Speed and quality are not trade-off
Leap before you look. Haste makes waste. These are famous ancient proverbs, meaning opposite to each other. It seems a speed-vs-quality issue has been long bothering us human beings. Speed, however, appears dominant nowadays because of the rapid change of the times, maybe. Mark Zuckerberg, the star of the digital era, well expressed the priority of the present-day business “Done is better than perfect.” I’m always in haste like the devil but don’t deny the spirit of painstaking and slow work. In fact, I don’t think speed and quality are necessarily trade-off concepts.
Rebel against speed supremacy
In short, I think it’s a matter of conditions. For example, if it’s a free meal at a five star restaurant, I could wait in a line even outside under cold weather for more than two hours, but I’m sure I couldn’t if I have to pay out of my pocket. This controversy of speed and quality couldn’t be less of an issue only if we mutually pre-determine a minimum acceptable quality and longest acceptable waiting time. In the current era of accelerating change, it’s certain that speed gets more prioritized than before, though.
Despite the trend, Japanese organizations still take longer time to make decisions. To be more precise, I’ve very often felt inferior in the speed of decision making, compared with other countries. The Japanese bad habit is always annoying me, but at the same time, I’ve learned there’s something that we can’t sacrifice even for speed.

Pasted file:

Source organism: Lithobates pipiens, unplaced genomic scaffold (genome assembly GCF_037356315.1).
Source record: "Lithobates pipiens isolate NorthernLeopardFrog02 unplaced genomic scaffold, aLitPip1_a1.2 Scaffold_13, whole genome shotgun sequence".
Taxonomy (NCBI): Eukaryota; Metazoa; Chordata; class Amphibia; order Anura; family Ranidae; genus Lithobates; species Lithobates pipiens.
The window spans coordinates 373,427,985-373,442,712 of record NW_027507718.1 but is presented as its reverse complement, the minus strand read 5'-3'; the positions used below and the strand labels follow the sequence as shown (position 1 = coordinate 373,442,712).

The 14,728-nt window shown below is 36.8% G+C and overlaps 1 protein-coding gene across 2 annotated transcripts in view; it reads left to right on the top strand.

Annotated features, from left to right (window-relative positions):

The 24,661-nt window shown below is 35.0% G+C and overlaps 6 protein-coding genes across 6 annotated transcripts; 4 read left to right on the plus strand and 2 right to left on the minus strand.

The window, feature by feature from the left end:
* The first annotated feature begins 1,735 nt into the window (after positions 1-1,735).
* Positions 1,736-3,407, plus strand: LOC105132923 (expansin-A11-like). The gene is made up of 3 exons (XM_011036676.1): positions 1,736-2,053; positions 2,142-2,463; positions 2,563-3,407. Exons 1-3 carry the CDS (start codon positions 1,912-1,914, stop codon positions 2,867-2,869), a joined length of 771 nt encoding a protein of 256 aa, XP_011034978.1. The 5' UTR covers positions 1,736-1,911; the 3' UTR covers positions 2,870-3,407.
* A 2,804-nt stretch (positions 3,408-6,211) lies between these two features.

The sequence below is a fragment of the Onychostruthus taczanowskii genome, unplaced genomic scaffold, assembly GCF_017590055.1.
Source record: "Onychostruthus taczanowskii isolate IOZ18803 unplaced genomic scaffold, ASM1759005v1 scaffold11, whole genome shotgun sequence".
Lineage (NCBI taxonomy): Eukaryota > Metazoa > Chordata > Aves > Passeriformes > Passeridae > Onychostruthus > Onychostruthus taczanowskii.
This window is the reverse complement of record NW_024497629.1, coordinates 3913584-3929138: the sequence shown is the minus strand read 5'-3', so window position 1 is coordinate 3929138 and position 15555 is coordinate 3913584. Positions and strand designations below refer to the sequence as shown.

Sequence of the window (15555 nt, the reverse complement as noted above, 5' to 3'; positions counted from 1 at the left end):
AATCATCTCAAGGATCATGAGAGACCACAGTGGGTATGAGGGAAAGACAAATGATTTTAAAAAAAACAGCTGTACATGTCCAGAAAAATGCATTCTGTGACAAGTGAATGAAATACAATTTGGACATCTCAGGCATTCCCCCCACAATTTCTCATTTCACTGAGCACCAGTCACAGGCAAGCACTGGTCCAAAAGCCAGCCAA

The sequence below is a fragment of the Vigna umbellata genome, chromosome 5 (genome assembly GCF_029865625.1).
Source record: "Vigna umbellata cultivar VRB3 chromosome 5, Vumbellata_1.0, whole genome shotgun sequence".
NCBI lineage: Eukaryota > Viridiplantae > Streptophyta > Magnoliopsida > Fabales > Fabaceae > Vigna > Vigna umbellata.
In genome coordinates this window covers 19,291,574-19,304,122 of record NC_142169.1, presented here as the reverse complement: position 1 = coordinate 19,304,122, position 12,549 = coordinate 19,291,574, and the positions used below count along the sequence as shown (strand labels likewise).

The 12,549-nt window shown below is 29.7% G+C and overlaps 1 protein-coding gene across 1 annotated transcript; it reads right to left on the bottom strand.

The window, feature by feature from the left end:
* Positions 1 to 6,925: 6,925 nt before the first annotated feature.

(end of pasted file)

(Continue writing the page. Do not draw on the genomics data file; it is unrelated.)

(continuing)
Among our product lineup, there’s a unique table collection. In the process of order placement for the collection, customers are supposed to select lumber boards for their table tops, to begin with. Basically, the table tops are not shaped into a square, but the shape of the edges is left as is: the outline of a tree trunk. Wood is natural material, with no two exactly the same in shape, color, character, etc. This is what makes this collection special and popular, and makes our craftspeople so nervous. The chief in charge of the collection says “I always feel anxious, worried if I’ve done anything wrong, if everything goes in order, etc. because mistakes are never allowed. I measure more than three times, cut once.” By such reason, we appreciate your kind patience for this table collection, IPPONGI.
He is travelling around the world. His passion is to explain Japan to the world, from the unique viewpoint accumulated through his career: overseas posting, MBA holder, former official of the Ministry of Finance.
Photo Credit: https://edition.cnn.com/travel/article/japan-fastest-bullet-train-alfax-scli-intl/index.html